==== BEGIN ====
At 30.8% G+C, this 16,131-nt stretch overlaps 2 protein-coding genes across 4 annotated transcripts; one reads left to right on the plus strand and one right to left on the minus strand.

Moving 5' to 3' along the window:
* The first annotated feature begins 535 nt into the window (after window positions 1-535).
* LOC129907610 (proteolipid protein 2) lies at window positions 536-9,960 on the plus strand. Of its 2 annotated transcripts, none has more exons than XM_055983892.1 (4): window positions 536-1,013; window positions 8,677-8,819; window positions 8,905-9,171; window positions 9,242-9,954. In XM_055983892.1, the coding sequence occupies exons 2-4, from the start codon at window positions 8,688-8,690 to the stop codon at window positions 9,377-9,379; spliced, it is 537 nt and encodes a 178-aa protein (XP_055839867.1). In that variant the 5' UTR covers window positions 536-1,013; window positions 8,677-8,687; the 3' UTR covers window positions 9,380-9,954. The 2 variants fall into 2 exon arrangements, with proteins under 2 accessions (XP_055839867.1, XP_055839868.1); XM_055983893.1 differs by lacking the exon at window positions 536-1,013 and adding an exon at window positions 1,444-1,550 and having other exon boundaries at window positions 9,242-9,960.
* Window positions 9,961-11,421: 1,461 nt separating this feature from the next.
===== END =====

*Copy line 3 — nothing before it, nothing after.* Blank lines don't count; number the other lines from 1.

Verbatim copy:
* The first annotated feature begins 535 nt into the window (after window positions 1-535).